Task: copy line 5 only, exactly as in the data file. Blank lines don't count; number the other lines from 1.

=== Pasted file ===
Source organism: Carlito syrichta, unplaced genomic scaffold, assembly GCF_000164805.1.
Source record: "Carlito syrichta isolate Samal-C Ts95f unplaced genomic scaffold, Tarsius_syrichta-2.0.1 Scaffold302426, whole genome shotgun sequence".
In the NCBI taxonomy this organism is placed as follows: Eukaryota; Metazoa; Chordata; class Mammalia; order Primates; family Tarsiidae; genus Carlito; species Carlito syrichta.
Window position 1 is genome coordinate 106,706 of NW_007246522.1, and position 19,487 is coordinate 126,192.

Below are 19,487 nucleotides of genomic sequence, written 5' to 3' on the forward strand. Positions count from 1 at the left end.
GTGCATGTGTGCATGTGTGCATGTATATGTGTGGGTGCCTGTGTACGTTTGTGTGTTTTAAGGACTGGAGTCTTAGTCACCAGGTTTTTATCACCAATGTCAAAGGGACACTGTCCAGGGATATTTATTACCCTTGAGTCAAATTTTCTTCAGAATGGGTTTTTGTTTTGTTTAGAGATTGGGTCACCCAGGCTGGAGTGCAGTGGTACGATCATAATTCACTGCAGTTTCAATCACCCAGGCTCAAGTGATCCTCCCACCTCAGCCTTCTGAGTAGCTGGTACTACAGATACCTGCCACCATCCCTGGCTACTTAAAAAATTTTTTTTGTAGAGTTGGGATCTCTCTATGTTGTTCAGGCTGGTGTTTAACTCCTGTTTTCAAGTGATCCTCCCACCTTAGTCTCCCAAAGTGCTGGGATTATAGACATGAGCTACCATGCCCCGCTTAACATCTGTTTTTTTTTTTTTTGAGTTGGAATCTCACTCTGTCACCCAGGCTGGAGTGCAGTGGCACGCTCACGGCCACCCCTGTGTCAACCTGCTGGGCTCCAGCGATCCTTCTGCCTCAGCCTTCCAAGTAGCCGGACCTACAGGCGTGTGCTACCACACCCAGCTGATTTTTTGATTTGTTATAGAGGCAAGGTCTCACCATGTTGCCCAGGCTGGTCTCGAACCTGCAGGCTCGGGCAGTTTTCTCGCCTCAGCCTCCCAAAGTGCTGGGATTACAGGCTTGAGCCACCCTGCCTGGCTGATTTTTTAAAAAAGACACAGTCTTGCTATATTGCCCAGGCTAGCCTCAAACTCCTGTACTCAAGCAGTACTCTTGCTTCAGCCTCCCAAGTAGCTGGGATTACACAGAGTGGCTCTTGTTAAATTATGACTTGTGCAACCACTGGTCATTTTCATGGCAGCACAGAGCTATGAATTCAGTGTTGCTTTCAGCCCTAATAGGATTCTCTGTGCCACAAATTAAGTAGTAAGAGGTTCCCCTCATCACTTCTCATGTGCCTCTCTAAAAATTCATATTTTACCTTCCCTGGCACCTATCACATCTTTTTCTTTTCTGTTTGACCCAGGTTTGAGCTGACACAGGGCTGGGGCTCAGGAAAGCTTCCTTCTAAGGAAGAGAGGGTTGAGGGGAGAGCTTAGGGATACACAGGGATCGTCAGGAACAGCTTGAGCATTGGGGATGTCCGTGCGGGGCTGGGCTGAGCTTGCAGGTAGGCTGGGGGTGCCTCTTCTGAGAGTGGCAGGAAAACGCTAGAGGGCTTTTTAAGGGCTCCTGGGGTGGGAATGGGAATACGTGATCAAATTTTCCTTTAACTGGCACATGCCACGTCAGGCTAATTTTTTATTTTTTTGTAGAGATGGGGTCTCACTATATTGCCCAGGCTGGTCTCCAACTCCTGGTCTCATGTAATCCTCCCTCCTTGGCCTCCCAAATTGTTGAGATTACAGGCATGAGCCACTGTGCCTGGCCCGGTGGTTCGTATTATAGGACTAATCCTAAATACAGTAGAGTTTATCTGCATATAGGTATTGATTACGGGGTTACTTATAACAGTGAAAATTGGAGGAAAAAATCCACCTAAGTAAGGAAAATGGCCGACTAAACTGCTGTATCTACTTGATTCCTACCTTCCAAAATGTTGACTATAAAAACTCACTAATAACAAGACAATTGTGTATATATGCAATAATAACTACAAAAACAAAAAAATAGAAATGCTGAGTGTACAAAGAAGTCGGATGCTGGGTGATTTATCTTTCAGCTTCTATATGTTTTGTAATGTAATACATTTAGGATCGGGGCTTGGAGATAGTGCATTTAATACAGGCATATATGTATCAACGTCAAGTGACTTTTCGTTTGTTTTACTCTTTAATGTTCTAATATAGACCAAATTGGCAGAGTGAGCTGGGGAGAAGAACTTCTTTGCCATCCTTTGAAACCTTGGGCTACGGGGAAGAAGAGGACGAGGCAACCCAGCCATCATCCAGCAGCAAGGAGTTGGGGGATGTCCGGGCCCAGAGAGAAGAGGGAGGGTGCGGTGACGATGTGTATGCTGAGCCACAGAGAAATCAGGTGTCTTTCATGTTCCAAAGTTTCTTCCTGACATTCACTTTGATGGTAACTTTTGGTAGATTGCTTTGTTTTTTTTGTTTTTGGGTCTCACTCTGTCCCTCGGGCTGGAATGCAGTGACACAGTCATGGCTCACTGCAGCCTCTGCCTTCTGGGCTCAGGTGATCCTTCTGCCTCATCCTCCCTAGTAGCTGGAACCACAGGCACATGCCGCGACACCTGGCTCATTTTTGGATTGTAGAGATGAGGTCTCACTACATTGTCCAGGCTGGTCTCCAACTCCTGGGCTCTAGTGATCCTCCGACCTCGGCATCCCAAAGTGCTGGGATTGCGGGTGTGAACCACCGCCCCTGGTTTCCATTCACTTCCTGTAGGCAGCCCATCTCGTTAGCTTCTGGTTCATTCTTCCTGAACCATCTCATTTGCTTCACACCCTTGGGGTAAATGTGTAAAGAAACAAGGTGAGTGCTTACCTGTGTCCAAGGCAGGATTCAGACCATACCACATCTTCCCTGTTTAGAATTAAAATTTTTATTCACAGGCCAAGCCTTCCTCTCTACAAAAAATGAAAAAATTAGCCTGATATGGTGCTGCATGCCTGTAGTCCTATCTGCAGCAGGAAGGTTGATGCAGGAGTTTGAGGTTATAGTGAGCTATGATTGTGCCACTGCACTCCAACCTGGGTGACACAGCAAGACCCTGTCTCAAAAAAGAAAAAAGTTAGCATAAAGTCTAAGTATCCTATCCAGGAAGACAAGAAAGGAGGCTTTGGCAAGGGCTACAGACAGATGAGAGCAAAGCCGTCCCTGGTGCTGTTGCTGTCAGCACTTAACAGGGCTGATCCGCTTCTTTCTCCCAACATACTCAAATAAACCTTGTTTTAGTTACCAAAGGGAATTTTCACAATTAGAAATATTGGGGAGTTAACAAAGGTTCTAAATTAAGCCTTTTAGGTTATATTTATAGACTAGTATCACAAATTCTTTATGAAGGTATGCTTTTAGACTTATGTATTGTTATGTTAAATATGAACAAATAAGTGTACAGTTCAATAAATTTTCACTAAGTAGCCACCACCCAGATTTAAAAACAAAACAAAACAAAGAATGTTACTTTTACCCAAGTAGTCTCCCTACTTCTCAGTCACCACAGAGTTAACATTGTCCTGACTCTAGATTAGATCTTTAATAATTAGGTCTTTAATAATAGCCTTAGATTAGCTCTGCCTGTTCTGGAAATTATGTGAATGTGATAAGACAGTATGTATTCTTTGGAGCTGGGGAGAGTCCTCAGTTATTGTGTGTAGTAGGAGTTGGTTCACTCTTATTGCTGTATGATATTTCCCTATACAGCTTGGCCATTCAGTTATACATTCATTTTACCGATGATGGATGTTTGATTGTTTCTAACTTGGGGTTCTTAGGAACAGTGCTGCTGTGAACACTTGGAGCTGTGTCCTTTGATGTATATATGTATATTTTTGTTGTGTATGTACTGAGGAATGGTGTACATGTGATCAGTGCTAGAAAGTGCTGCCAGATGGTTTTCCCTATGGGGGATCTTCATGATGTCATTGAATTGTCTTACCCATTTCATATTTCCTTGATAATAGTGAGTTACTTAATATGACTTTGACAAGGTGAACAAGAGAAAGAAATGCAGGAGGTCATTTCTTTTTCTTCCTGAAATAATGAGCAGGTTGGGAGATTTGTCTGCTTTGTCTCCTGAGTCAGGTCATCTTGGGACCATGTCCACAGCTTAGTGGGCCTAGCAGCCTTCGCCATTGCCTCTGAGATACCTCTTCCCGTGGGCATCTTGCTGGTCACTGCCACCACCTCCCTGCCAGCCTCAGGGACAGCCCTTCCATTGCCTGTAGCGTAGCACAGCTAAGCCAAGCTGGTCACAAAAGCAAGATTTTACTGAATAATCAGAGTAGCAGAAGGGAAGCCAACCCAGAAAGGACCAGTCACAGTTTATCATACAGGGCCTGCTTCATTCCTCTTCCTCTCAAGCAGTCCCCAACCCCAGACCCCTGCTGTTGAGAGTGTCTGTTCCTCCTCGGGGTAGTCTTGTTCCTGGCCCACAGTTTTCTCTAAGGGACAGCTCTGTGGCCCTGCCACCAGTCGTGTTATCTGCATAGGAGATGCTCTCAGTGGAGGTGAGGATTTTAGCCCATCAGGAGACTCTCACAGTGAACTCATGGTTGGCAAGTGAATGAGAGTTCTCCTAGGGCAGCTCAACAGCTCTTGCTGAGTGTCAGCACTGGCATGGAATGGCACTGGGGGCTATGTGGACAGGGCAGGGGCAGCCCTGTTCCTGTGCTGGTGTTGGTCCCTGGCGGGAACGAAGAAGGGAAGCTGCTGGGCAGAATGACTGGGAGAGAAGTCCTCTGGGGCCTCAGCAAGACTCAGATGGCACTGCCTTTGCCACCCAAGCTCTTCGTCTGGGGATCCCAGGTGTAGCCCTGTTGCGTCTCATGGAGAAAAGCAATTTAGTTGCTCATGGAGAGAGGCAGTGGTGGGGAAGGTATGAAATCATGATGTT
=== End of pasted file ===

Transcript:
Below are 19,487 nucleotides of genomic sequence, written 5' to 3' on the forward strand. Positions count from 1 at the left end.